This happens when another egg is released from the fallopian tubes and is then fertilised by another sperm. It then implants in the womb several days after the first embryo. Superfetation 'twins' are extremely uncommon. It has been known to happen in around 10 cases and most of these cases have involved some form of fertility treatment.
Dr Gareth Nye, an expert in Fetal and Maternal Health at the University of Chester, told us, "For superfetation to happen successfully, a sequence of very unlikely events need to take place. Firstly, the release of an egg by an ovary during an ongoing pregnancy. This is incredibly unlikely because hormones released during pregnancy usually prevent further ovulation. The second egg is then fertilised. Finally, the second fertilised egg needs to implant in an already pregnant womb. This is difficult, as implantation requires certain hormones that usually aren't released during pregnancy."
There are some rare cases where superfetation must have occurred. One study described a case where "twins" had different fathers. The mother had sex with two different men at different times. She then experienced dual ovulation (superfetation). Paternity tests revealed that these babies have different fathers.
Research shows many cattle and pets like cats and dogs ovulate several times. These animals can have several babies with different fathers. This phenomenon is known as heteropaternal superfetation.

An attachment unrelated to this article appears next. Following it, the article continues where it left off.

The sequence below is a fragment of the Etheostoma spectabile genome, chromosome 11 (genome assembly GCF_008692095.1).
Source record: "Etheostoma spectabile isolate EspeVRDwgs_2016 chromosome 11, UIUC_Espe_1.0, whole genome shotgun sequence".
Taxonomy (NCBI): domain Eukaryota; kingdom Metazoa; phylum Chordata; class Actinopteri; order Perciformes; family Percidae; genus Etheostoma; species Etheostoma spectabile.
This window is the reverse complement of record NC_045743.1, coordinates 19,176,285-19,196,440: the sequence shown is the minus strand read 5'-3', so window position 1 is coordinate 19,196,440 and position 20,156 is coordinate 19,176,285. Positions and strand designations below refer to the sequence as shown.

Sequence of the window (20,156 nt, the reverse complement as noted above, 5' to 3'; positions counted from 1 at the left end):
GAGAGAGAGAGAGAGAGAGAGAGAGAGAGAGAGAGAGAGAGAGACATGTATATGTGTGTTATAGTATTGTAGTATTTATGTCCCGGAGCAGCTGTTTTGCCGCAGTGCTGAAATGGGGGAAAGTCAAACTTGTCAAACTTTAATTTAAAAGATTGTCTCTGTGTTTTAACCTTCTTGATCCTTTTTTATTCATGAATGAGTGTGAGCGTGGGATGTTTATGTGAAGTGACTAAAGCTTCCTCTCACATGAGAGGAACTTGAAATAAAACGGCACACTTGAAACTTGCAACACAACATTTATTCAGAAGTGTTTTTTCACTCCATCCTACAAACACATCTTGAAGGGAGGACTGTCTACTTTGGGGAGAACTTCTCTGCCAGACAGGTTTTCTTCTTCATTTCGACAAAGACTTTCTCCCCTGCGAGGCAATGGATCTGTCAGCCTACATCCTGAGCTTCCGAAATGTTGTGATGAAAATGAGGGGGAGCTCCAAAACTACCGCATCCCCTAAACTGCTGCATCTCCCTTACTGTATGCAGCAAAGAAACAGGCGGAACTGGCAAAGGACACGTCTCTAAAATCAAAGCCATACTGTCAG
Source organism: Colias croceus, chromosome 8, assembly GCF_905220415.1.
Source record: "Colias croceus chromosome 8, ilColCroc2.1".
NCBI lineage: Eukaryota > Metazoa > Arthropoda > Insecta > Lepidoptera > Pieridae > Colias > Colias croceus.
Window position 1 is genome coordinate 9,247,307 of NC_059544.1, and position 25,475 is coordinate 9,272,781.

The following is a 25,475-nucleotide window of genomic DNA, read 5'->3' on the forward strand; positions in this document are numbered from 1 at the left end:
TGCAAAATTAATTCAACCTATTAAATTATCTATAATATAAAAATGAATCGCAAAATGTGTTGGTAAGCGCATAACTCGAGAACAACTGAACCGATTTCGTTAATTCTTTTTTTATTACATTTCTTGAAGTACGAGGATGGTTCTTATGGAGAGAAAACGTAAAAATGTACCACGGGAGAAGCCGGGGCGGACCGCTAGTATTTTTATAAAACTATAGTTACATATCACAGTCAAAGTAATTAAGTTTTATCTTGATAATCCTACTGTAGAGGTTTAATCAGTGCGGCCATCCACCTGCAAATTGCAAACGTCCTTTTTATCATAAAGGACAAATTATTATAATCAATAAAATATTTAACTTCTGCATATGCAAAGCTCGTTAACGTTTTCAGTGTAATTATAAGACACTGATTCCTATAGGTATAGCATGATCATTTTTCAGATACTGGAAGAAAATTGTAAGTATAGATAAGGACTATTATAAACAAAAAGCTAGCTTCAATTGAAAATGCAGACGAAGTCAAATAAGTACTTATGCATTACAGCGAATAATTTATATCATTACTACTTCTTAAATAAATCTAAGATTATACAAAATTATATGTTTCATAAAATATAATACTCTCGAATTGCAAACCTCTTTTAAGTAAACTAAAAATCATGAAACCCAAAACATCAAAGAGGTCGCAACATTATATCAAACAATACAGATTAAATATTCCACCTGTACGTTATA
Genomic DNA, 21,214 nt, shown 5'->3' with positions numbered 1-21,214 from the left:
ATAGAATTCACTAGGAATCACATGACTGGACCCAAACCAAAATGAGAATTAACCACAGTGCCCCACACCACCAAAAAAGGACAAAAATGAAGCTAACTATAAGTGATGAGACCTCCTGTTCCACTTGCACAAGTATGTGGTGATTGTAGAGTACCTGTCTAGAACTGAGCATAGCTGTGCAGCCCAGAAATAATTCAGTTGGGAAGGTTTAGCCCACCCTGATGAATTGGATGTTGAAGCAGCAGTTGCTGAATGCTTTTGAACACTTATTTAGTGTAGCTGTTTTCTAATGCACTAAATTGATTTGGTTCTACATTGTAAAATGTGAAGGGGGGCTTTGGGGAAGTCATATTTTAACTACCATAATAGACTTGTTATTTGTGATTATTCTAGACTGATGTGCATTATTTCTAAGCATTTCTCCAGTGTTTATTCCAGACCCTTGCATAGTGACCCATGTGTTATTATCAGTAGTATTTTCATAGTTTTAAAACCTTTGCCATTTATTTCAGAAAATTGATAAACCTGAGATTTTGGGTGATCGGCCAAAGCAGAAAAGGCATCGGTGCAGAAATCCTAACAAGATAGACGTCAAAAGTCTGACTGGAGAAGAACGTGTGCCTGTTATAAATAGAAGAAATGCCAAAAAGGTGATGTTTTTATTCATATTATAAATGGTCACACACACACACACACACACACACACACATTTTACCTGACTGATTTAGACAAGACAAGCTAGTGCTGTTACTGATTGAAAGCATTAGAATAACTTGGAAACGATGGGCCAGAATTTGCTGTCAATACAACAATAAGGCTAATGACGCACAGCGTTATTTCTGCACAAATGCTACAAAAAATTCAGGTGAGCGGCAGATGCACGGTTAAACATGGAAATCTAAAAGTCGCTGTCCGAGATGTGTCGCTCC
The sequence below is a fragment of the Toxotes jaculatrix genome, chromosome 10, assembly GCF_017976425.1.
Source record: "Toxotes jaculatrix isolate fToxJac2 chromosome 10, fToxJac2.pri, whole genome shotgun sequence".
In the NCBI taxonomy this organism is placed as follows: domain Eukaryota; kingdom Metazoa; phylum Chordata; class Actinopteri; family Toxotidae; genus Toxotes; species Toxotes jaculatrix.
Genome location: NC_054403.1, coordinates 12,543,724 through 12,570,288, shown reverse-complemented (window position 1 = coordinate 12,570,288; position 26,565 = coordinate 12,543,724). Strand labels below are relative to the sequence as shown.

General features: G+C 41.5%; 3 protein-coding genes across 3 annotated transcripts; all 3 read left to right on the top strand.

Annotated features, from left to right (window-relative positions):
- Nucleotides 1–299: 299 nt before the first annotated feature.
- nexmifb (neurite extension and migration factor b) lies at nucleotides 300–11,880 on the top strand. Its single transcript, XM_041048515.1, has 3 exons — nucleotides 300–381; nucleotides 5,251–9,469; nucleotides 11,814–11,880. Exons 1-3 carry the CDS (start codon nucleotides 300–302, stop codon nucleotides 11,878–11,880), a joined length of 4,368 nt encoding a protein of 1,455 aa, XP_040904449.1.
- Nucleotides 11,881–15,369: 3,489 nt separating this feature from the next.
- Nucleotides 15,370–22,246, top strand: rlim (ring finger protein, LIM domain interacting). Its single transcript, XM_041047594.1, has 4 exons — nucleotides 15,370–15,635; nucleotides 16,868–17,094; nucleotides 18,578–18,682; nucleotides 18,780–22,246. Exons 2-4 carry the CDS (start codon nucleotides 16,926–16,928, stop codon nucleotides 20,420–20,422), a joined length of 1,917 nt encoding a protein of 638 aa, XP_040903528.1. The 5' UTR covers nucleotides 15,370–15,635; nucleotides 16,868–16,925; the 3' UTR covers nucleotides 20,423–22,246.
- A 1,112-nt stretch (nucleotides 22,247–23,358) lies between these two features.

What happens in superfetation?
Superfetation is an unusual event that results in a woman being pregnant with two babies of different ages. It's when two eggs (ovum) are released at different times. Sometimes it can happen several days apart. The eggs are then fertilised by different sperm. This is incredibly rare, as usually, the release of hormones supporting an existing pregnancy prevents superfecundation.
Superfetation in humans almost always occurs in combination with fertility treatment. One study found superfetation occurred after intrauterine insemination (IUI). IUI involves implanting an embryo into the womb. Another study discovered a case where fertility drugs created a triplet pregnancy. Pregnant with twins, the patient got pregnant again with an ectopic pregnancy. Sadly, ectopic pregnancies (that embed outside the womb) cannot survive and usually result in miscarriage.
Dr Gareth Nye, expert in Fetal Medicine, agrees fertility treatments make superfetation likely. He explains: "Almost all recorded cases of superfetation involve IVF. A number of normal physiological processes have been skipped during IVF. This means the body does not undergo as many of the usual hormonal processes [that usually prevent superfetation]."
Although studies have demonstrated superfecundation happens in some non-human animals, it is incredibly rare in humans. The European Journal of Obstetrics & Gynecology concluded in one report that less than 10 historic cases had been recorded by the end of 2008.
However, a couple of cases worldwide have been reported since then. One case of superfetation, shared by The Independent in 2020, involved two babies, three weeks apart. The second baby was not discovered until an ultrasound scan. British mother, Rebecca Roberts, was taking fertility drugs when her babies were conceived. This lovely viral photo of her daughter and son reveals a real difference in their size. Rebecca's "super twins" raised global awareness of this incredibly rare phenomenon.